Doing a little bit of search and reaching out to other sort of peers in your industry to find out who are the people that are the most knowledgeable about your specific business and not just general as to know how to file a tax return. Those are the best resources to turn to.
[0:08:25.0] AK: Absolutely. I’ve registered by business, I got a cute name, I am creating my mentors and reaching out and doing a lot of the research. My coworkers actually joke that I should have tattooed maybe on my forehead or on my back or something, because I say it all the time, your network is your net worth. I truly, truly believe that, that the more people that you can talk to, you can steal that. Just copyright it.
[0:08:52.5] RW: Good. I’ve already stolen it. I actually just [inaudible 0:08:54.7], but keep going.
[0:08:56.3] AK: The more people that you can talk to and the more advice that you can get, but you also don’t want too many cooks in the kitchen. You don’t want to be — You do kind of want to rely on something like Xero to kind of be your one stop shop, your be all end all in terms of all things bookkeeping.
Now, let’s talk a little bit about; I have my business, I got my mentors, I got my friends. Now, I need to make a big decision, and I guess for the sake of the podcast and for the sake of all of these, we’re going to say that I started a cookie business. It’s 2:08 and I’m starving. That’s all I have on my mind.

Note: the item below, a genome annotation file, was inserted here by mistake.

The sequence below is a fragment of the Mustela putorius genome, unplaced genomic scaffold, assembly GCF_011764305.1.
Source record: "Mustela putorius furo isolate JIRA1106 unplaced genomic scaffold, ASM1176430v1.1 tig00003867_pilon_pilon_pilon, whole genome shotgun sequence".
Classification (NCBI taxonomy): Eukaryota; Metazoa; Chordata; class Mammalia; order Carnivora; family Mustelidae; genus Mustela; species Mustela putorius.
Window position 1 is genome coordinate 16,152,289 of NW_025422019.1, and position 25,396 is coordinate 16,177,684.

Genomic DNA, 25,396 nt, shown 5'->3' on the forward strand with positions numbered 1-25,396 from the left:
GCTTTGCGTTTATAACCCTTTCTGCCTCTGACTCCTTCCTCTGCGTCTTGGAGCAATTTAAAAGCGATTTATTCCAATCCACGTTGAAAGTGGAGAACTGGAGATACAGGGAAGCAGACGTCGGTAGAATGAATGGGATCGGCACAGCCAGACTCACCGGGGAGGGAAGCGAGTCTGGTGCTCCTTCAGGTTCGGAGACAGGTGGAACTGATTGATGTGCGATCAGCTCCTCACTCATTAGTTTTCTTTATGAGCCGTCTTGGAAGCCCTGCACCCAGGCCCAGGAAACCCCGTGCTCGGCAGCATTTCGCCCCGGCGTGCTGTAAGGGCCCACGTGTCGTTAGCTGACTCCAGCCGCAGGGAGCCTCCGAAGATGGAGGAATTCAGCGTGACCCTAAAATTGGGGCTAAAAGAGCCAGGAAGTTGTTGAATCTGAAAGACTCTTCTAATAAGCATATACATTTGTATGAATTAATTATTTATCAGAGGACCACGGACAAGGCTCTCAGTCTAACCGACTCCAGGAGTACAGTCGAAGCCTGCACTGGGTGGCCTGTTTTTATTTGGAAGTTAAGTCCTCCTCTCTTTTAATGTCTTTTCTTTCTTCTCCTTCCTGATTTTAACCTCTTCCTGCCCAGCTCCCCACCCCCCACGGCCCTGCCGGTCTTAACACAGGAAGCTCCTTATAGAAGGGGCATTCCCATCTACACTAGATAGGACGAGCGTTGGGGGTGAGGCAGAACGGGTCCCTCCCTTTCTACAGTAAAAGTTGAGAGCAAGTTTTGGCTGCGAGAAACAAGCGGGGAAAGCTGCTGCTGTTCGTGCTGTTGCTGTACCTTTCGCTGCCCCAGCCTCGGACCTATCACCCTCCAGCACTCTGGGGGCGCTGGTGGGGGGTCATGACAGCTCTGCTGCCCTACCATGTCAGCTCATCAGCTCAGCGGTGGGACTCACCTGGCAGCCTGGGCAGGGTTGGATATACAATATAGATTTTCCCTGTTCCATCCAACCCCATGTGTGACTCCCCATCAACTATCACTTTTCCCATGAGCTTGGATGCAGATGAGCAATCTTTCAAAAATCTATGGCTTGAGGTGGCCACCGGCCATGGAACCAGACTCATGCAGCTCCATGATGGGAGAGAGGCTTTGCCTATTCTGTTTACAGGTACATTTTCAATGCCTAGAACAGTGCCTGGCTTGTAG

I’m starting a bakery and I have to make the choice between is this going to be a brick and mortar. Am I going to have a cute store in downtown Buckhead in Atlanta or maybe in Dayton or wherever, or am
I going to do an online small business, kind of like how Baked by Melissa or somebody’s large crispy treat businesses have really grown to scale and that way I’ll be able to kind of ship all over the world.
My question is let’s talk a little bit about some of the differences between financing and accounting and advice for brick and mortar and online businesses.
[0:10:15.2] RW: Yeah. No, good question. Certainly, brick and mortar is better suited in some business just inherently than other kinds of businesses. That’s definitely true. There’s certainly a trend around ecommerce just generally, which is ultimately it’s easier and easier to buy things online, so certainly like low discretion, low consideration purchases are almost always going to start to happen online versus in-store.
The retail or the brick and mortar experience is sort of transitioning to one where just having one alone isn’t good enough. Ultimately, the brick and mortars need to live for the purpose of adding an experience or adding some sort of expertise. Something that you can’t otherwise get online, otherwise you’re going to make the purchase online.